Online Atlas of Microsurgery

An atlas of microsurgery techniques and principles.

Partial Latissimus Muscle Flap

The Partial Superior Latissimus(PSL) Flap

Anatomic considerations

Muscle flap. May be harvested with a skin paddle. Up to 22 cm long and up to 15 cm wide at the widest point.
Transverse branch of the thoracodorsal nerve.
Blood supply:
Transverse branch of the thoracodorsal artery.
1 mm when taken on the transverse branch. Can be up to 3 or 4 mm if harvested up to the subscapular artery.
Comparable to the artery. Two venae for the transverse branch, only one commitantes branch with the subscapular.
Pedicle length:
Up to 15 centimeters.

The partial superior latissimus muscle provides a long pedicle and large, thin muscle that can be innervated. The lateral aspect and innervation of the latissimus muscle are spared, preserving lateral muscle function and the dorsal thoracic silhouette. The flap can cover both large and small defects and provides a very long vascular leash, allowing reconstruction of complex deformities


The partial superior latissimus muscle relies on inflow from the transverse branch of the thoracodorsal artery. The branch arises intramuscularly, after the thoracodorsal vessels and nerve enter the muscle on it's deep surface in the posterior axilla.

Partial Superior Latissimus Flap

The partial superior latissimus muscle flap is supplied by the transverse branch of the thoracodorsal artery. A nerve accompanies this branch. The descending branch of the nerve is spared in the flap harvest, leaving the lateral muscle innervated.

Flap Dissection

The patient is positioned and prepped similar to a latissimus muscle harvest. The inferior angle of the scapula is palpated and guides the surgeon to the superior extent of the latissimus muscle. The incision is drawn a finger breadth or two inferior to this, along the axis of the fibers of the upper latissimus. A skin paddle can be designed over this muscle.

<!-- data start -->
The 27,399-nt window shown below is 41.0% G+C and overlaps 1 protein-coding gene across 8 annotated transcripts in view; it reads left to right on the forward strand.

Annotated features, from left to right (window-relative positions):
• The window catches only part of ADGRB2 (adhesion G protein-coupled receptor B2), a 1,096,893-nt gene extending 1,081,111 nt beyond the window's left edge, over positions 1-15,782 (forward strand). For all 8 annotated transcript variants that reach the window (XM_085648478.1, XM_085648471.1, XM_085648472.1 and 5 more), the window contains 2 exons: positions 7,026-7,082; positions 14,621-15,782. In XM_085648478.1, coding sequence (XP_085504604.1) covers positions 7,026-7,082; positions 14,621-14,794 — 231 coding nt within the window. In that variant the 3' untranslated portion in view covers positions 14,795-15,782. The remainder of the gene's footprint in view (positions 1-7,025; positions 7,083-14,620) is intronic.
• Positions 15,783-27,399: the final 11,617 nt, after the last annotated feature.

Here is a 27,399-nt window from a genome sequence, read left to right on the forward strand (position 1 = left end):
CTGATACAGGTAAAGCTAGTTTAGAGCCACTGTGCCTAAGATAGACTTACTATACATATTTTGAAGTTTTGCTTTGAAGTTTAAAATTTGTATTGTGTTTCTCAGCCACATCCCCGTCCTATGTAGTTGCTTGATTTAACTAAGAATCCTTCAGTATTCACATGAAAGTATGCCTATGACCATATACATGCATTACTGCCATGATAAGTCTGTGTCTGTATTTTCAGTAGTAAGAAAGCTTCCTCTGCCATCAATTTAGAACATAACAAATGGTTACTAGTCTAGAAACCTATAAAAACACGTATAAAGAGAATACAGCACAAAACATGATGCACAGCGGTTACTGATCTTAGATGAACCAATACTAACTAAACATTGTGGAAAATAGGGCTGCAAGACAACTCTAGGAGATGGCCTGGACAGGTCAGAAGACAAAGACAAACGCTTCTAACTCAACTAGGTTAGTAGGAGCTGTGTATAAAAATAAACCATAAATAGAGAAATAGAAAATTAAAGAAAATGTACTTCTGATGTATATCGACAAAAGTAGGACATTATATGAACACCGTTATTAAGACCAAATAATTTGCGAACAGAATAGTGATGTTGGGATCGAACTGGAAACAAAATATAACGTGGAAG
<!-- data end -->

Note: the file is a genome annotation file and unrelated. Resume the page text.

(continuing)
Positioning for the PSL flap

The flap marking are identified by outlining the latissimus muscle and scapula. The incision is made near the upper border of the latissimus. A skin paddle is optional, and best designed by locating a dominant perforator with a pencil Doppler.

An inferior skin flap is created superficial to the muscle. The upper border of the latissimus is identified and the muscle is then retracted away from the chest wall, to expose the undersurface. The dissection proceeds toward the axilla, and the thoracodorsal artery and accompanying vein are identified as they enter the muscle. The pedicle is freed proximal to entry point, and the transverse and descending branches of the artery are identified. The descending branch of the nerve must be spared to preserve innervation to the lateral muscle.

Elevation of the PSL Flap

The muscle is elevated from the chest wall and retracted away from the chest and inferiorly to identify the transverse artery branch. This branch is best seen entering the muscle laterally, toward the axilla.

A marking pen is used to outline the extent of the PSL flap and the muscle dissection is performed with scissors and the bipolar electrocautery. If a long pedicle is desired, the artery is traced to the subscapular origin on the axillary vessels.

The Flap is Outlined

The extent of flap harvest can be outlined with a marking pen. The medial and inferior incisions are made first. The pedicle to the flap is identified laterally and the muscle of the lateral flap is divided, sparing the pedicle.

The skin defect is closed in layers over a suction drain.

Partial Superior Latissimus Harvested

The harvested partial superior latissimus. The pedicle can be traced to the subscapular artery to gain tremendous length.

Postoperative Care

We allow the patient to use the ipsilateral arm postoperatively and no special dressings are required. The donor area should be inspected daily for hematoma formation. This donor area can form a seroma, necessitating drains.